Just beyond the ticket booth Father had had painted on awall in bright red letters the question:
An arrow pointed to a small curtain. There were so manyeager, curious hands that pulled at the curtain that we had toreplace it regularly. Behind it was a mirror.
But I learned at my expense that Father believed there wasanother animal even more dangerous than us, and one thatwas extremely common, too, found on every continent, in everyhabitat: the redoubtable species Animalus anthropomorphicus,the animal as seen through human eyes. We've all met one,perhaps even owned one. It is an animal that is "cute","friendly", "loving", "devoted", "merry", "under-standing". Theseanimals lie in ambush in every toy store and children's zoo.
Countless stories are told of them. They are the pendants ofthose "vicious", "bloodthirsty", "depraved" animals that inflamethe ire of the maniacs I have just mentioned, who vent theirspite on them with walking sticks and umbrellas. In both caseswe look at an animal and see a mirror. The obsession withputting ourselves at the centre of everything is the bane notonly of theologians but also of zoologists.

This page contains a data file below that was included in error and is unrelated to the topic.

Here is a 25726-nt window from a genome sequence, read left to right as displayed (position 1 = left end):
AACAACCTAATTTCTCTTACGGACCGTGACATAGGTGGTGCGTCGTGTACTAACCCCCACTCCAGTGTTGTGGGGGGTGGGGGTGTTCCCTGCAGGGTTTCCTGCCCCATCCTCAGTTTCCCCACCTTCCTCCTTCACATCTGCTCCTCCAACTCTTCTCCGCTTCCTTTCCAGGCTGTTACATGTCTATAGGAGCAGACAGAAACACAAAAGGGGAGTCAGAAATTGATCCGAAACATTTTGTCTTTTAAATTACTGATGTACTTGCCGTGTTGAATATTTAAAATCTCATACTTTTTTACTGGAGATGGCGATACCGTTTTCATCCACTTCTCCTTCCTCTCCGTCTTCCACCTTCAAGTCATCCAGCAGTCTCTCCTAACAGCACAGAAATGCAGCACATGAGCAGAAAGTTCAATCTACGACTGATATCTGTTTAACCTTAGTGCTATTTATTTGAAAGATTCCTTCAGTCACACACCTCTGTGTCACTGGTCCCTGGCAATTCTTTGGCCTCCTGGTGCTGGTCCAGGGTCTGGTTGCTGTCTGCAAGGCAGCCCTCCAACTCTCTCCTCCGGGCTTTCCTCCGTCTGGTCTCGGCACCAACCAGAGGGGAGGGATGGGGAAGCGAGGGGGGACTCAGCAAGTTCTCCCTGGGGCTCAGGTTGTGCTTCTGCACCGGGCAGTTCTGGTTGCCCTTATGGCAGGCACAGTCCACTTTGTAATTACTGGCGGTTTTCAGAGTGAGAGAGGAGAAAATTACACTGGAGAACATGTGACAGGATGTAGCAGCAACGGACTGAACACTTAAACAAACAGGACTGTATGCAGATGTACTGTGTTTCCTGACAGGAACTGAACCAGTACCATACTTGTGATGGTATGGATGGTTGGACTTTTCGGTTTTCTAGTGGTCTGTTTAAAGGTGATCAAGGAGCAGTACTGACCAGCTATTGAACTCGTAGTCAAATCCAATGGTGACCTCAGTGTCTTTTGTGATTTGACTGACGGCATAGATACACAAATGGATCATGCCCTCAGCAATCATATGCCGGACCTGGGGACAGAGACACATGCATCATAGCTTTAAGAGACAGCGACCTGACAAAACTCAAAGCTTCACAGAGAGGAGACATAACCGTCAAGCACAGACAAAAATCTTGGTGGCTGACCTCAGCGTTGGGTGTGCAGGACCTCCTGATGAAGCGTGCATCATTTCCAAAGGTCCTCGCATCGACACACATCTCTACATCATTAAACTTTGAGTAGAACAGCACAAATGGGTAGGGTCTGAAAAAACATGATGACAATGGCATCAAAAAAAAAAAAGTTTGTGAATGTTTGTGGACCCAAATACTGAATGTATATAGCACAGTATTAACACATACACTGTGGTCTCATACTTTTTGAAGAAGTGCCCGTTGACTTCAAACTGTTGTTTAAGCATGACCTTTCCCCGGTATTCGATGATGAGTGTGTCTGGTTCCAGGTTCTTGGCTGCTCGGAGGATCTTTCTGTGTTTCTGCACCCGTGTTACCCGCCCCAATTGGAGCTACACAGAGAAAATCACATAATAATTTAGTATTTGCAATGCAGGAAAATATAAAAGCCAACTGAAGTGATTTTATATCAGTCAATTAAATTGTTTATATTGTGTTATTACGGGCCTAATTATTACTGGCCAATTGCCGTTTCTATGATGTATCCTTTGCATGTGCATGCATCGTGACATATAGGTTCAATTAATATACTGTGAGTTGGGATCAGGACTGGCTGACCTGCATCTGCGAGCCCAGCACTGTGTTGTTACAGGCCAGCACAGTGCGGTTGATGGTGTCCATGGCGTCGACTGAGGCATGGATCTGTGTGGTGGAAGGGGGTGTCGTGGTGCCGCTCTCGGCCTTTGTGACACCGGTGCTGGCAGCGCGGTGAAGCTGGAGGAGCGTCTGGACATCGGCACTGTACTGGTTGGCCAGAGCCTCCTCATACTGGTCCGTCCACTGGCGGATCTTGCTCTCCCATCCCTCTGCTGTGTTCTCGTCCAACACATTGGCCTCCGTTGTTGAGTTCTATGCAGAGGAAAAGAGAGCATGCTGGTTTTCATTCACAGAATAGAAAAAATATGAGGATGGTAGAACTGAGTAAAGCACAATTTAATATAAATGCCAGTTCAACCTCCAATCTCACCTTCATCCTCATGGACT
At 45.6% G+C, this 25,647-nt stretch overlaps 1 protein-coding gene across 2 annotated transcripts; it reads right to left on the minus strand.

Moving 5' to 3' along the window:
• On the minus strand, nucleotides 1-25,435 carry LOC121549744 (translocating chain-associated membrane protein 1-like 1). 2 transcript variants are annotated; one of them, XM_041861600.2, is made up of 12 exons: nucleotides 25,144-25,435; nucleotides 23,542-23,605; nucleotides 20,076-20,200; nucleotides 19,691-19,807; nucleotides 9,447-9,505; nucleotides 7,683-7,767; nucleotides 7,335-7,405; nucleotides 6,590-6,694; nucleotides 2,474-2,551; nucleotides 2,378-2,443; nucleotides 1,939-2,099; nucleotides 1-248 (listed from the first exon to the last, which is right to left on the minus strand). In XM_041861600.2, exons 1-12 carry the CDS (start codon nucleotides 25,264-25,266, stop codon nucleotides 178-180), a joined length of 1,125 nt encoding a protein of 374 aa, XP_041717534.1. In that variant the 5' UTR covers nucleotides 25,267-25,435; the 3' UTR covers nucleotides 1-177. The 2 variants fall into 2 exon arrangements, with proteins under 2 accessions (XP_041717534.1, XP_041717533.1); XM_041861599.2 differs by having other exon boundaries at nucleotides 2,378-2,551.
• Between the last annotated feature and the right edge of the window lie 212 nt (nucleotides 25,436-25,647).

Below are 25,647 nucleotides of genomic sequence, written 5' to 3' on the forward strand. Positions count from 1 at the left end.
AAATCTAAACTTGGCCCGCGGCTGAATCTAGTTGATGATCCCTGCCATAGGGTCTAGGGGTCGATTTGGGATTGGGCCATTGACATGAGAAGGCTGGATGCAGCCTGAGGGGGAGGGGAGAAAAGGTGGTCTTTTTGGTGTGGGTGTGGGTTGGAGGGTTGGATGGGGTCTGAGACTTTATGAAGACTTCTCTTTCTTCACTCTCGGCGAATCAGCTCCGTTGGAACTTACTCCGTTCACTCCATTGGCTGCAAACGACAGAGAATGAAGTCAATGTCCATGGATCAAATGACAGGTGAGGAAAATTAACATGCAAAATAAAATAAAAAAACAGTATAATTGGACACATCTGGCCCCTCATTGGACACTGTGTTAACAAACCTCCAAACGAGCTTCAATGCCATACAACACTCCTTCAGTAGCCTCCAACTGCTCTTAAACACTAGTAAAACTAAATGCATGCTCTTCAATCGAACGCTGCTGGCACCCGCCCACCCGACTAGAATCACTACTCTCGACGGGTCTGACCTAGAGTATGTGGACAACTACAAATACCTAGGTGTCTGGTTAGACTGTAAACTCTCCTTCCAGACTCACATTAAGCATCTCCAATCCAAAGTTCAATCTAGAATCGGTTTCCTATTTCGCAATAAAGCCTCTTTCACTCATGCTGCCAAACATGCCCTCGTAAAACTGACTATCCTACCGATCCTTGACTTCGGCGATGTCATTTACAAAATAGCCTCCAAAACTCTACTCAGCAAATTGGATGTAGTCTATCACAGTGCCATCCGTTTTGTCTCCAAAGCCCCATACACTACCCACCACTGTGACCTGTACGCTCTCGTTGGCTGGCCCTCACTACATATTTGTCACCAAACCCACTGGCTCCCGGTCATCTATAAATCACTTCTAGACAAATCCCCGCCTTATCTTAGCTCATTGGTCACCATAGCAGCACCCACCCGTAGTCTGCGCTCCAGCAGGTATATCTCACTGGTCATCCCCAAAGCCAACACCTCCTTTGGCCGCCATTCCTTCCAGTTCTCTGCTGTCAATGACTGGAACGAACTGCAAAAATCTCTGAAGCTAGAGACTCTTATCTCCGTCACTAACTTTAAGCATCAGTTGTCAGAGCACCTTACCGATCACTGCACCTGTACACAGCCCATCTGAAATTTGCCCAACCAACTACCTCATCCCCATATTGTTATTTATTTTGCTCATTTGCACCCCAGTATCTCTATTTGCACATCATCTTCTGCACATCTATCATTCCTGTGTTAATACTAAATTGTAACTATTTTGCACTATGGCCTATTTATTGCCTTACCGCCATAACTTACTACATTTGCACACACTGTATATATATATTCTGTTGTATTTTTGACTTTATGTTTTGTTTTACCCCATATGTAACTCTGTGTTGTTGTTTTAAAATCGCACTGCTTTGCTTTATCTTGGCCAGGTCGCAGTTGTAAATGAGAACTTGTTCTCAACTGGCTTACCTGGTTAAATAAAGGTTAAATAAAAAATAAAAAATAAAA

I learned the lesson that an animal is an animal, essentiallyand practically removed from us, twice: once with Father andonce with Richard Parker.
It was on a Sunday morning. I was quietly playing on myown. Father called out.
"Children, come here."Something was wrong. His tone of voice set off a smallalarm bell in my head. I quickly reviewed my conscience. Itwas clear. Ravi must be in trouble again. I wondered what hehad done this time. I walked into the living room. Mother wasthere. That was unusual. The disciplining of children, like thetending of animals, was generally left to Father. Ravi walked inlast, guilt written all over his criminal face.
"Ravi, Piscine, I have a very important lesson for you today.""Oh really, is this necessary?" interrupted Mother. Her facewas flushed.